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How to Appeal Your Quarters Assessment

The chart above demonstrates that average 2022 quarters per private dwelling in Grouville are in excess of all other parishes despite St Mary, Trinity, St John, St Martin & St Ouen houses having more bedrooms on average and a bigger % of houses to flats. The rates law requires a parish to set its quarters within a 10% variation of all other parishes.


If you believe your property quarters may have been over assessed you will need to compare your assessment with at least two other properties that have similar attributes. The five attributes considered in rating a property are size, location, accommodation, condition and use.


The two comparitor properties will have similar attributes to each other and your property, for example. a 3 bedroom, two bathroom, semi detached built in the 1980’s, would be different to a four bedroom detached property with sea views. This is the level of detail you will need to demonstrate. The two properties you compare to yours do not need to be in the same parish. Given Grouville has the highest average domestic assessments in the Island you may look to other parishes for comparisons.


According to the Rates Law all like for like properties should have the same number of quarters assigned within a 10% margin. If you think you are over assessed AND you find two comparable properties assessed at more than 10% lower than yours then you may appeal your assessment.

To find the number of bedrooms and bathrooms in any property you may have to contact the owner, or find out some other way. The other attributes should be self evident just by looking at the property from the outside.


To find out how many quarters are assigned to any property you may ask the owner, although they do not have to tell you, or you can look at the parish rate list. The rates list for each parish is available at the parish hall or in the States Library. Once you have this information you will need to complete form R5.


The form must be completed and returned to the parish hall within 14 days of the rates list being published (Article 5 of the Rates Law 2005). This is usually in January each year. You may also request your assessment is reviewed on form R5 when you are sent your notice of assessment, usually late April or May. This is a right under Article 9 of the Law. Again you only have 14 days to make the submission to the Rates Assessors at the Parish Hall.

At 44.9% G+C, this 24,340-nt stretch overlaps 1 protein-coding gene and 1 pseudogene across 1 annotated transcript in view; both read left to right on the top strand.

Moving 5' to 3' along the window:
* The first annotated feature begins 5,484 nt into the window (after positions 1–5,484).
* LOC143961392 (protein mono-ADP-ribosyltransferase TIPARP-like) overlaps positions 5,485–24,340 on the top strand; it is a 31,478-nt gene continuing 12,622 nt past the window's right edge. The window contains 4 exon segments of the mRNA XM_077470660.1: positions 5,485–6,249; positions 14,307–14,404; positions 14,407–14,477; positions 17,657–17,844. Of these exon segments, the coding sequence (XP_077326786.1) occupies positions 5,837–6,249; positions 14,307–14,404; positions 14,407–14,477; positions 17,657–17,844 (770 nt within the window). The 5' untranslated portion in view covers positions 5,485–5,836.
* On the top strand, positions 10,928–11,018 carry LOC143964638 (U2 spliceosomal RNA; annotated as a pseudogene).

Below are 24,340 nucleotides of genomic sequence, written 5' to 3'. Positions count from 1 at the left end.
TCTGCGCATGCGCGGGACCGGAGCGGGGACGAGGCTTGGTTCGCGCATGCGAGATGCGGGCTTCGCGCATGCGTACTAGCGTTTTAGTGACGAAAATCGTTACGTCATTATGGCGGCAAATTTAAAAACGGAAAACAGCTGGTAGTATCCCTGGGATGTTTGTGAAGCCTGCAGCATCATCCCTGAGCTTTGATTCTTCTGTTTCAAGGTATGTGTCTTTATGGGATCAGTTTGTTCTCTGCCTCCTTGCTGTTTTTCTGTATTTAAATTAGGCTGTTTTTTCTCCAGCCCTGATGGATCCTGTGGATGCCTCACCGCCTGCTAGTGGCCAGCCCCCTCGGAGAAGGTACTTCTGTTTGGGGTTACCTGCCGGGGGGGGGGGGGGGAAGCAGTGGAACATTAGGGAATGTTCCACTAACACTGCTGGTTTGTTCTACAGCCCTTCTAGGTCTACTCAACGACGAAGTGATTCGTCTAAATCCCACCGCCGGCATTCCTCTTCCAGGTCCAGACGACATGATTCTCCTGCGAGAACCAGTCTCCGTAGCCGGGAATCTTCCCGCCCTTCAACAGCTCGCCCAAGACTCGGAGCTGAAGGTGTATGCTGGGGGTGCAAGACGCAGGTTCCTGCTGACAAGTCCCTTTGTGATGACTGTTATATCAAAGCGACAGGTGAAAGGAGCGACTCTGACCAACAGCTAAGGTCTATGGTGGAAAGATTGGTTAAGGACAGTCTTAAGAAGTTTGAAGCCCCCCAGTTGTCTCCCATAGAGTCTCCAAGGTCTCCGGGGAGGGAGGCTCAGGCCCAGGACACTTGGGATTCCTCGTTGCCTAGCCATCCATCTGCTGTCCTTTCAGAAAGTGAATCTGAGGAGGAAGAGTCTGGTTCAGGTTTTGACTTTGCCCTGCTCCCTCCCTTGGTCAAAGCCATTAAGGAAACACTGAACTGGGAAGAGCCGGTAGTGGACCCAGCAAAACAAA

The form is relatively simple to complete. You will need your address details, the addresses of the properties you are comparing to and the reason for the request, such as “ I believe my property has been over assessed when comparing it to the assessment of these two similar properties”.

Submission of the form is a request for the Assessors to review your assessment. It is not an appeal.

In Grouville you should then be invited to attend a “Rates Clinic” at the parish hall at a specified time/ date determined by the Assessors. You cannot request a time/ date.


You have no right of representation but you can ask to be accompanied. You will meet with the Assessors, and you will need to make your case to them. You do not need to present any evidence to them, but you may do so if you wish, such as photos of the different properties. It is a very informal affair but there may be up to five assessors present which may feel intimidating.


The Assessors will advise you of the outcome of their “Review” in writing within 7 days.

You then have 14 days to consider if you wish to appeal that decision. Any appeal must be submitted on form R6. The rear of the form has guidance notes for appellants. This is very similar to form R5 and again you simply state your reasons for wishing to appeal your assessment.


The form must be submitted to The Supervisory Committee, East Wing, RJA&HS, Route de la Trinité, Trinity,JE3 5JP. The Committee will delegate the hearing of your appeal to the States appointed and independent Rates Review Board. It may be several weeks or months, but you will be called to a hearing, normally held in your home parish hall.


The Board is usually made up three or four people who have particular knowledge relating to property, for example property surveyors, architects, and may be chaired by an ex Constable. This hearing is more formal. You may bring a representative with the permission of the Chair. You may present evidence if you wish but this is not necessary. You will be required to explain why you believe that your assessment is incorrect. If you intend to present evidence it is better to provide this to the Board in advance of the hearing. Also present will be representatives from the Parish, normally one or more of the Rates Assessors.


After you have made your submission the Assessor will be asked to respond. Throughout the proceedings you may be asked questions by the Board.  You may also ask questions of the Board or Assessors. The Board are there to help appellants. No decision is made at this hearing. Following the hearing the Board will write to all parties involved in the appeal. The decision of the Board is final. Outcomes include to support the original assessment or to request the parish to amend the assessment to a specified number of quarters. The Board may also issue recommendations to the Committee regarding particular cases or assessment cases in general. You should subsequently receive confirmation from the Parish that the recommendations have been implemented.

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